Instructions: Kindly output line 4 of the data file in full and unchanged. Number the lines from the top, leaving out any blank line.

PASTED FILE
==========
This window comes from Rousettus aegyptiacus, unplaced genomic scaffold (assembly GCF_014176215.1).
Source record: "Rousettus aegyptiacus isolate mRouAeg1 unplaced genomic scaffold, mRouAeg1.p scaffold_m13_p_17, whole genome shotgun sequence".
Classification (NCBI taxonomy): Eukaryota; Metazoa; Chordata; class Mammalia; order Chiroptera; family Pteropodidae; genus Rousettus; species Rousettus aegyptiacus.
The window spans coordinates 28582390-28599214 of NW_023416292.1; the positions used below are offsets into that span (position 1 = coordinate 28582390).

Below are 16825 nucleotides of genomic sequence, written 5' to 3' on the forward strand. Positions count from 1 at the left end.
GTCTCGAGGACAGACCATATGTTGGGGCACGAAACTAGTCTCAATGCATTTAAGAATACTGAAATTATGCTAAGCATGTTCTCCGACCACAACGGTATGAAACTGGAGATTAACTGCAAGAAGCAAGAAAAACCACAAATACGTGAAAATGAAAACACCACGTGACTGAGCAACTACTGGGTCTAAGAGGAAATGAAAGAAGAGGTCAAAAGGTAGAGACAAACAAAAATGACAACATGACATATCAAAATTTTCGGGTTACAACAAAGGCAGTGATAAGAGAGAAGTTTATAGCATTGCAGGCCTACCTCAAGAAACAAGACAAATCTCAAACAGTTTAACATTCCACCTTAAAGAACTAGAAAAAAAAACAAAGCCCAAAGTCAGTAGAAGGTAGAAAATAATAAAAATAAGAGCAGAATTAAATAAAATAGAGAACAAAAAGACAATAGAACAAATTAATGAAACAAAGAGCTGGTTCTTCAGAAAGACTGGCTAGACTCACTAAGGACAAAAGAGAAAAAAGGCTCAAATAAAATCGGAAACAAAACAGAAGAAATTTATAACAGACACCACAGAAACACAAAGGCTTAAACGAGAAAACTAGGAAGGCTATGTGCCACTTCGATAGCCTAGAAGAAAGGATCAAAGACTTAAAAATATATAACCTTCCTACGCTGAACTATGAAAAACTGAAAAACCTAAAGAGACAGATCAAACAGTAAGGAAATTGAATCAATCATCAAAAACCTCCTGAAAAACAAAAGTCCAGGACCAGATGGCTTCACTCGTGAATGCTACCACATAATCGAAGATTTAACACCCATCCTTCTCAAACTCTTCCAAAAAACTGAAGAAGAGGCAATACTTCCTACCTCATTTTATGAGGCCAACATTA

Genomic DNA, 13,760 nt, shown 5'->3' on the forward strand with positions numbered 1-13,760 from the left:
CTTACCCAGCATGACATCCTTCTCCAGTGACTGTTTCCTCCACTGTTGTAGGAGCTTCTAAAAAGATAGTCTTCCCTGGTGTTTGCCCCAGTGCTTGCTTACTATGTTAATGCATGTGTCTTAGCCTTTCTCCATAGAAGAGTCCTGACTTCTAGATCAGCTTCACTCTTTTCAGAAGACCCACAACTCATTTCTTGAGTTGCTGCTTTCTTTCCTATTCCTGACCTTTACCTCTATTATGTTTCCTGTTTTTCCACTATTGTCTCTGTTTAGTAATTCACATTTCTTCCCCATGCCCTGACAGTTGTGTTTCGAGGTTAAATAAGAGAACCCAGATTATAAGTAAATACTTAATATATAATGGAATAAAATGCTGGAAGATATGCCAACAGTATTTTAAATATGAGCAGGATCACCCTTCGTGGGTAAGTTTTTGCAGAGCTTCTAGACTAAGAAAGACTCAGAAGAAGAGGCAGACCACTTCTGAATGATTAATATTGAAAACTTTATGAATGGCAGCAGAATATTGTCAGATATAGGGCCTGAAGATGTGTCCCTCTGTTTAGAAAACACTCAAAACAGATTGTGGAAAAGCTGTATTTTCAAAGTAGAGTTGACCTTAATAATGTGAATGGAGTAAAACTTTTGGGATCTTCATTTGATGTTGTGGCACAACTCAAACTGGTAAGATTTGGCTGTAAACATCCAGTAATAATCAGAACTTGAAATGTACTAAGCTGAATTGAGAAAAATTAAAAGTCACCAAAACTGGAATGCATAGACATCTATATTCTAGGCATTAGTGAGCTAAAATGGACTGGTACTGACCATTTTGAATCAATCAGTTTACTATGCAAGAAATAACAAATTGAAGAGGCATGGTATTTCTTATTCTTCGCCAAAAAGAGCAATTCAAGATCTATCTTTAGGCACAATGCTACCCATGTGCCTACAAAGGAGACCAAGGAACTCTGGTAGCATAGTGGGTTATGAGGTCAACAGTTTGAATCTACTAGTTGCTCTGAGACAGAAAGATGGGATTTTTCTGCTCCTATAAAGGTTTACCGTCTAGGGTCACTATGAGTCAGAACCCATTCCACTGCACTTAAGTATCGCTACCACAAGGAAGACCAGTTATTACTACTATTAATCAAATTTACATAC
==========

The window spans coordinates 28582390-28599214 of NW_023416292.1; the positions used below are offsets into that span (position 1 = coordinate 28582390).